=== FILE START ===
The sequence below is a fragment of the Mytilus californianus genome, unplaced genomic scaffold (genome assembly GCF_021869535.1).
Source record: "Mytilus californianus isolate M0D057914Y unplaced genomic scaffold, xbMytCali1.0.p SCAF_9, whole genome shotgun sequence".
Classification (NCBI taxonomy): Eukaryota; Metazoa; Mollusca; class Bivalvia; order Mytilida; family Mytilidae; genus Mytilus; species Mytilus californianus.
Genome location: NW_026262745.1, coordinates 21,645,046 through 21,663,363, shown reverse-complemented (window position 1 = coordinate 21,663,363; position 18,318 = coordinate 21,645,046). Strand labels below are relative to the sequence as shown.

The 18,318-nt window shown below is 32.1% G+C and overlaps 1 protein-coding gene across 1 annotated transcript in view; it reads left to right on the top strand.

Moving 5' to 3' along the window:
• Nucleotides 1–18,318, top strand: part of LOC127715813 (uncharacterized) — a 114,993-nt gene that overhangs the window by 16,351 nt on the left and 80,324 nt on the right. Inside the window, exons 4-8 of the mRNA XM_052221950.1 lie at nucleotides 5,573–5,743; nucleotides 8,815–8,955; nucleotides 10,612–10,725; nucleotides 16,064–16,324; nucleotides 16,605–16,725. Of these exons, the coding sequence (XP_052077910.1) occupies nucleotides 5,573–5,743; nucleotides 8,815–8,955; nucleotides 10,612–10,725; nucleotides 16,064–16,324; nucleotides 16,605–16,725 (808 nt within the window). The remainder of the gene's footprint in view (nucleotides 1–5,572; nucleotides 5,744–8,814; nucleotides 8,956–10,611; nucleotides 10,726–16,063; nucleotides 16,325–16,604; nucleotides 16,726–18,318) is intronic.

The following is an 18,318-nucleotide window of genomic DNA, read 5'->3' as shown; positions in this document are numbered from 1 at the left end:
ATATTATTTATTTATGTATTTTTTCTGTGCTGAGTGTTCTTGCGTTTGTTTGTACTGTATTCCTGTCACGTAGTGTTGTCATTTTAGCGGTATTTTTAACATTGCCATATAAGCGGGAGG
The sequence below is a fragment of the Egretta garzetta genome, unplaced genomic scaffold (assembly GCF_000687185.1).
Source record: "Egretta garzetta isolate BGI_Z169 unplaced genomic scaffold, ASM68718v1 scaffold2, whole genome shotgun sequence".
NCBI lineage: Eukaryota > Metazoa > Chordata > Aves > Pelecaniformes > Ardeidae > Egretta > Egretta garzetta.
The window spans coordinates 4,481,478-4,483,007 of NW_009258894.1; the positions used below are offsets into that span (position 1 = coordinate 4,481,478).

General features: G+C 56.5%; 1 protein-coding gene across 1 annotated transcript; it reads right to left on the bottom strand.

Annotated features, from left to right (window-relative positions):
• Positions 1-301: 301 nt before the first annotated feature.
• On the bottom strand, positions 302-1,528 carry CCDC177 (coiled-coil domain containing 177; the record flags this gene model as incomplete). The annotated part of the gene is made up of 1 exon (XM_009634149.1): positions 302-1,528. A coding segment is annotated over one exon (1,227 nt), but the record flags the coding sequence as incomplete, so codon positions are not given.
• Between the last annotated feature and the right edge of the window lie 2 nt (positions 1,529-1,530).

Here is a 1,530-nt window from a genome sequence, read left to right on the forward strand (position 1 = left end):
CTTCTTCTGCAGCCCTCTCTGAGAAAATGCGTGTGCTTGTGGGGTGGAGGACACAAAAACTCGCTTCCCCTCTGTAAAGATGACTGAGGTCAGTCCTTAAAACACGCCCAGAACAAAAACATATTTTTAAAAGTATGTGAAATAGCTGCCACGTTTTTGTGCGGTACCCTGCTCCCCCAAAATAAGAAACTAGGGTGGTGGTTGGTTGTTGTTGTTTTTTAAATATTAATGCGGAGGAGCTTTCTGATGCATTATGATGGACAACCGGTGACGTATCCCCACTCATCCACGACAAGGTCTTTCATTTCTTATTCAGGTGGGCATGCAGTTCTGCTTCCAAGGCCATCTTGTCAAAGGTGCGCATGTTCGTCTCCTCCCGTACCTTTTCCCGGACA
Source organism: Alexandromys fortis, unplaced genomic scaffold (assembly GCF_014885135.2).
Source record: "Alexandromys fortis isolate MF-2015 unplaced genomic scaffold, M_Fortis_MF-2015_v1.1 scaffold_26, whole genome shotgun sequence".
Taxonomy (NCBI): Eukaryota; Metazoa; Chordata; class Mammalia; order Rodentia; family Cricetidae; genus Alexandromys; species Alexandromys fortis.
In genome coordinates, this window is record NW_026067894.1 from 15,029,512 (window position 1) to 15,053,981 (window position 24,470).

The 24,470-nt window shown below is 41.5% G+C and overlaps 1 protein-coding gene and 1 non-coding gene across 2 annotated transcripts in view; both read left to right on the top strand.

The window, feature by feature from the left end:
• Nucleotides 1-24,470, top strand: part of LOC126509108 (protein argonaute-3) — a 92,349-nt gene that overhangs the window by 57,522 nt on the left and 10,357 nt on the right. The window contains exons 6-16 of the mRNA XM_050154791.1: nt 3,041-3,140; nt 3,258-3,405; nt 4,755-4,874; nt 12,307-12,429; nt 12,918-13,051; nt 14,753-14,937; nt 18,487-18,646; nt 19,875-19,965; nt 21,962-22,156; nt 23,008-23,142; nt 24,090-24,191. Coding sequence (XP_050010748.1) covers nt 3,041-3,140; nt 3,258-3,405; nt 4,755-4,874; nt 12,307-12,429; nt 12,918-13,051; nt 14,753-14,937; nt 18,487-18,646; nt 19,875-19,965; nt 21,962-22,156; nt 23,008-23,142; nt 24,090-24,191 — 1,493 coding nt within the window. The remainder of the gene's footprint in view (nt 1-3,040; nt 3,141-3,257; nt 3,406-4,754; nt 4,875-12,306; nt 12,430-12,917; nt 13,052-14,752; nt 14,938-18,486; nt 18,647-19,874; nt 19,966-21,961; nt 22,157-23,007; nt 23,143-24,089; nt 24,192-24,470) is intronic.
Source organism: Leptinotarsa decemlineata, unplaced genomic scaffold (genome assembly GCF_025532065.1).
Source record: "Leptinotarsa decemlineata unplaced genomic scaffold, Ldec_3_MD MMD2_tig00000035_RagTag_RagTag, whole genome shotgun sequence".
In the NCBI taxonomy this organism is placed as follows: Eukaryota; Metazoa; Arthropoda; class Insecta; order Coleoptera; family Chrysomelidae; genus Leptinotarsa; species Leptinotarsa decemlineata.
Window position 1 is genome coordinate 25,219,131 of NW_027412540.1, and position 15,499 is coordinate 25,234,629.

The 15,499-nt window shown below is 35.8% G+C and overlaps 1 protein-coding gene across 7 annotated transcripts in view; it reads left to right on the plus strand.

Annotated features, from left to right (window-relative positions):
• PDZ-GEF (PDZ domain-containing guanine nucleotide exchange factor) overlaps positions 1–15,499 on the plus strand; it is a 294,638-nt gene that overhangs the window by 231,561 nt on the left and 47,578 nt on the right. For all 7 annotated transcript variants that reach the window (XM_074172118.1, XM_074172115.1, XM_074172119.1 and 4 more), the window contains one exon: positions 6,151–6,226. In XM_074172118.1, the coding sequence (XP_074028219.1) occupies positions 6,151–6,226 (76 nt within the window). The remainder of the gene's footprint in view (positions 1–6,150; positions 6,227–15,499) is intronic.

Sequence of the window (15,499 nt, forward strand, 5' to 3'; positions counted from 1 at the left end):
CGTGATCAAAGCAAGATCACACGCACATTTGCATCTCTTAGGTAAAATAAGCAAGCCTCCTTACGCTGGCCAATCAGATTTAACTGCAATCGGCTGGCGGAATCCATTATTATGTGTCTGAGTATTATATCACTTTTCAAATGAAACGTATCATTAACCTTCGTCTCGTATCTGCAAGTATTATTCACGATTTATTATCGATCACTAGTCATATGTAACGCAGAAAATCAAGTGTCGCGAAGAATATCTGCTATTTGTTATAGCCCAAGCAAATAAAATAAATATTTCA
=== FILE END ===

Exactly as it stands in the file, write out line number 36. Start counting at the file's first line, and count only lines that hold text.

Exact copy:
CGTGATCAAAGCAAGATCACACGCACATTTGCATCTCTTAGGTAAAATAAGCAAGCCTCCTTACGCTGGCCAATCAGATTTAACTGCAATCGGCTGGCGGAATCCATTATTATGTGTCTGAGTATTATATCACTTTTCAAATGAAACGTATCATTAACCTTCGTCTCGTATCTGCAAGTATTATTCACGATTTATTATCGATCACTAGTCATATGTAACGCAGAAAATCAAGTGTCGCGAAGAATATCTGCTATTTGTTATAGCCCAAGCAAATAAAATAAATATTTCA